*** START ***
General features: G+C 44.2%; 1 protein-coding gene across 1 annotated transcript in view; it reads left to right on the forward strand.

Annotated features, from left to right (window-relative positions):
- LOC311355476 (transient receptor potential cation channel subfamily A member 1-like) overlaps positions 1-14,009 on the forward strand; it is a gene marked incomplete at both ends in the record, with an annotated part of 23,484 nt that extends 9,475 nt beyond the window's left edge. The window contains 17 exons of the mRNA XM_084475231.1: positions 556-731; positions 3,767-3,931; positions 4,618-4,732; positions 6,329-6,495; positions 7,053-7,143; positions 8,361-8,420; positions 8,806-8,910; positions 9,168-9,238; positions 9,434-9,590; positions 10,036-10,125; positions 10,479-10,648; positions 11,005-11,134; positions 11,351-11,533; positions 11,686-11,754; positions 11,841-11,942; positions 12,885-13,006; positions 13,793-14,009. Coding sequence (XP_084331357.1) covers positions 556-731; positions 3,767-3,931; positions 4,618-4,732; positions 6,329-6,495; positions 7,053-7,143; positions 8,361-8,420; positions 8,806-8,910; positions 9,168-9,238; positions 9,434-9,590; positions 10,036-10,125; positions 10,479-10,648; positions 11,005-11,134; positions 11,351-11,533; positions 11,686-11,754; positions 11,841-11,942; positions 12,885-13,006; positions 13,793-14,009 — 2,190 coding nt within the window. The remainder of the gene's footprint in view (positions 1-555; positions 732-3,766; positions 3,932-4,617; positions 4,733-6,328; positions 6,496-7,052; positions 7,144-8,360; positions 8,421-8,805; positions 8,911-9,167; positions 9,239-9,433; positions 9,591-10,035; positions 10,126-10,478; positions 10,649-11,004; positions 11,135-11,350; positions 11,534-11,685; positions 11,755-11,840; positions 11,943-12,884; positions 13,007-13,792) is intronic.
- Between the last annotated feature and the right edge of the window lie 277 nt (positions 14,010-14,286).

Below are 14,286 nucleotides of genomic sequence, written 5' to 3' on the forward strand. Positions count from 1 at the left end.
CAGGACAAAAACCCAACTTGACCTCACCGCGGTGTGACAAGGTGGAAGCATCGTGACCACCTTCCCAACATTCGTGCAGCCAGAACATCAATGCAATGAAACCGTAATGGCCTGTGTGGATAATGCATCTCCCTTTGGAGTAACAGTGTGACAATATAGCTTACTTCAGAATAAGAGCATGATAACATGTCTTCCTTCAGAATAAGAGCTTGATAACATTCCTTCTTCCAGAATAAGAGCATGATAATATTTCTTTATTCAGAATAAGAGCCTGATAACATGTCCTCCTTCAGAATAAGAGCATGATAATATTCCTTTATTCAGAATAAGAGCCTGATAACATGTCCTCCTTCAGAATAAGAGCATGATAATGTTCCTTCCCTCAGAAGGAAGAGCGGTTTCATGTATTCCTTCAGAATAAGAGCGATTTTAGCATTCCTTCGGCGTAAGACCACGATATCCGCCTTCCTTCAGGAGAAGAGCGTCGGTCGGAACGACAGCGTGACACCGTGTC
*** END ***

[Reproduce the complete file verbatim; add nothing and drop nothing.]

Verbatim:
General features: G+C 44.2%; 1 protein-coding gene across 1 annotated transcript in view; it reads left to right on the forward strand.

Annotated features, from left to right (window-relative positions):
- LOC311355476 (transient receptor potential cation channel subfamily A member 1-like) overlaps positions 1-14,009 on the forward strand; it is a gene marked incomplete at both ends in the record, with an annotated part of 23,484 nt that extends 9,475 nt beyond the window's left edge. The window contains 17 exons of the mRNA XM_084475231.1: positions 556-731; positions 3,767-3,931; positions 4,618-4,732; positions 6,329-6,495; positions 7,053-7,143; positions 8,361-8,420; positions 8,806-8,910; positions 9,168-9,238; positions 9,434-9,590; positions 10,036-10,125; positions 10,479-10,648; positions 11,005-11,134; positions 11,351-11,533; positions 11,686-11,754; positions 11,841-11,942; positions 12,885-13,006; positions 13,793-14,009. Coding sequence (XP_084331357.1) covers positions 556-731; positions 3,767-3,931; positions 4,618-4,732; positions 6,329-6,495; positions 7,053-7,143; positions 8,361-8,420; positions 8,806-8,910; positions 9,168-9,238; positions 9,434-9,590; positions 10,036-10,125; positions 10,479-10,648; positions 11,005-11,134; positions 11,351-11,533; positions 11,686-11,754; positions 11,841-11,942; positions 12,885-13,006; positions 13,793-14,009 — 2,190 coding nt within the window. The remainder of the gene's footprint in view (positions 1-555; positions 732-3,766; positions 3,932-4,617; positions 4,733-6,328; positions 6,496-7,052; positions 7,144-8,360; positions 8,421-8,805; positions 8,911-9,167; positions 9,239-9,433; positions 9,591-10,035; positions 10,126-10,478; positions 10,649-11,004; positions 11,135-11,350; positions 11,534-11,685; positions 11,755-11,840; positions 11,943-12,884; positions 13,007-13,792) is intronic.
- Between the last annotated feature and the right edge of the window lie 277 nt (positions 14,010-14,286).

Below are 14,286 nucleotides of genomic sequence, written 5' to 3' on the forward strand. Positions count from 1 at the left end.
CAGGACAAAAACCCAACTTGACCTCACCGCGGTGTGACAAGGTGGAAGCATCGTGACCACCTTCCCAACATTCGTGCAGCCAGAACATCAATGCAATGAAACCGTAATGGCCTGTGTGGATAATGCATCTCCCTTTGGAGTAACAGTGTGACAATATAGCTTACTTCAGAATAAGAGCATGATAACATGTCTTCCTTCAGAATAAGAGCTTGATAACATTCCTTCTTCCAGAATAAGAGCATGATAATATTTCTTTATTCAGAATAAGAGCCTGATAACATGTCCTCCTTCAGAATAAGAGCATGATAATATTCCTTTATTCAGAATAAGAGCCTGATAACATGTCCTCCTTCAGAATAAGAGCATGATAATGTTCCTTCCCTCAGAAGGAAGAGCGGTTTCATGTATTCCTTCAGAATAAGAGCGATTTTAGCATTCCTTCGGCGTAAGACCACGATATCCGCCTTCCTTCAGGAGAAGAGCGTCGGTCGGAACGACAGCGTGACACCGTGTC